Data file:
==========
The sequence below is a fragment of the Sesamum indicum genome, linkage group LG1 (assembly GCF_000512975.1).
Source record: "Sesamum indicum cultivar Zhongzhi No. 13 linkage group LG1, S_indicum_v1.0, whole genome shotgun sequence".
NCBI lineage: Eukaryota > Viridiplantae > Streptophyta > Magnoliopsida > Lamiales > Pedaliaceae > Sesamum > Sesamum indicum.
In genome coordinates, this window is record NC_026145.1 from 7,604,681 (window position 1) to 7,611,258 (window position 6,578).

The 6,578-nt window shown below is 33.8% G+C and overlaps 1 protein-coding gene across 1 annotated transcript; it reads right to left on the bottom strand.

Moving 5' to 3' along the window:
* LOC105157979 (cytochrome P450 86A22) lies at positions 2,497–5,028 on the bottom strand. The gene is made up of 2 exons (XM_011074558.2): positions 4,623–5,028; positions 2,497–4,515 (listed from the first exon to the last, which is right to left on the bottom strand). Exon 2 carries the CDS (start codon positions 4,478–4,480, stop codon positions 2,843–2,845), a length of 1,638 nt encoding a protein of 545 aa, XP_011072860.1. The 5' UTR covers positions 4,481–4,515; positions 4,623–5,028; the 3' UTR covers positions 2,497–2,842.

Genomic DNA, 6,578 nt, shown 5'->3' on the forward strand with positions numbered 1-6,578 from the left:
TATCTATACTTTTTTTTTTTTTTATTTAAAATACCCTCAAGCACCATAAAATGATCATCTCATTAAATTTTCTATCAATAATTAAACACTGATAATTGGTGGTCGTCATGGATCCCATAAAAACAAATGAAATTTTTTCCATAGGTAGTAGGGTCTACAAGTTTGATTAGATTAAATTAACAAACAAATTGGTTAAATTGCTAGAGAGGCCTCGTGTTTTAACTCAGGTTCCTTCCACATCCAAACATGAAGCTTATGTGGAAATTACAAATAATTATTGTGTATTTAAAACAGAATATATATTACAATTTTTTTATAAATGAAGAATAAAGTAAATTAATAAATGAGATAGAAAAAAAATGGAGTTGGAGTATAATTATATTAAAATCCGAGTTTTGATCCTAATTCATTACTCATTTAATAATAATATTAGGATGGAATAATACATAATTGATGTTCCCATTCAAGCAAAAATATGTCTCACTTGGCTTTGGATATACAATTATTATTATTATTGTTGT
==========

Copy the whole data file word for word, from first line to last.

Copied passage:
The sequence below is a fragment of the Sesamum indicum genome, linkage group LG1 (assembly GCF_000512975.1).
Source record: "Sesamum indicum cultivar Zhongzhi No. 13 linkage group LG1, S_indicum_v1.0, whole genome shotgun sequence".
NCBI lineage: Eukaryota > Viridiplantae > Streptophyta > Magnoliopsida > Lamiales > Pedaliaceae > Sesamum > Sesamum indicum.
In genome coordinates, this window is record NC_026145.1 from 7,604,681 (window position 1) to 7,611,258 (window position 6,578).

The 6,578-nt window shown below is 33.8% G+C and overlaps 1 protein-coding gene across 1 annotated transcript; it reads right to left on the bottom strand.

Moving 5' to 3' along the window:
* LOC105157979 (cytochrome P450 86A22) lies at positions 2,497–5,028 on the bottom strand. The gene is made up of 2 exons (XM_011074558.2): positions 4,623–5,028; positions 2,497–4,515 (listed from the first exon to the last, which is right to left on the bottom strand). Exon 2 carries the CDS (start codon positions 4,478–4,480, stop codon positions 2,843–2,845), a length of 1,638 nt encoding a protein of 545 aa, XP_011072860.1. The 5' UTR covers positions 4,481–4,515; positions 4,623–5,028; the 3' UTR covers positions 2,497–2,842.

Genomic DNA, 6,578 nt, shown 5'->3' on the forward strand with positions numbered 1-6,578 from the left:
TATCTATACTTTTTTTTTTTTTTATTTAAAATACCCTCAAGCACCATAAAATGATCATCTCATTAAATTTTCTATCAATAATTAAACACTGATAATTGGTGGTCGTCATGGATCCCATAAAAACAAATGAAATTTTTTCCATAGGTAGTAGGGTCTACAAGTTTGATTAGATTAAATTAACAAACAAATTGGTTAAATTGCTAGAGAGGCCTCGTGTTTTAACTCAGGTTCCTTCCACATCCAAACATGAAGCTTATGTGGAAATTACAAATAATTATTGTGTATTTAAAACAGAATATATATTACAATTTTTTTATAAATGAAGAATAAAGTAAATTAATAAATGAGATAGAAAAAAAATGGAGTTGGAGTATAATTATATTAAAATCCGAGTTTTGATCCTAATTCATTACTCATTTAATAATAATATTAGGATGGAATAATACATAATTGATGTTCCCATTCAAGCAAAAATATGTCTCACTTGGCTTTGGATATACAATTATTATTATTATTGTTGT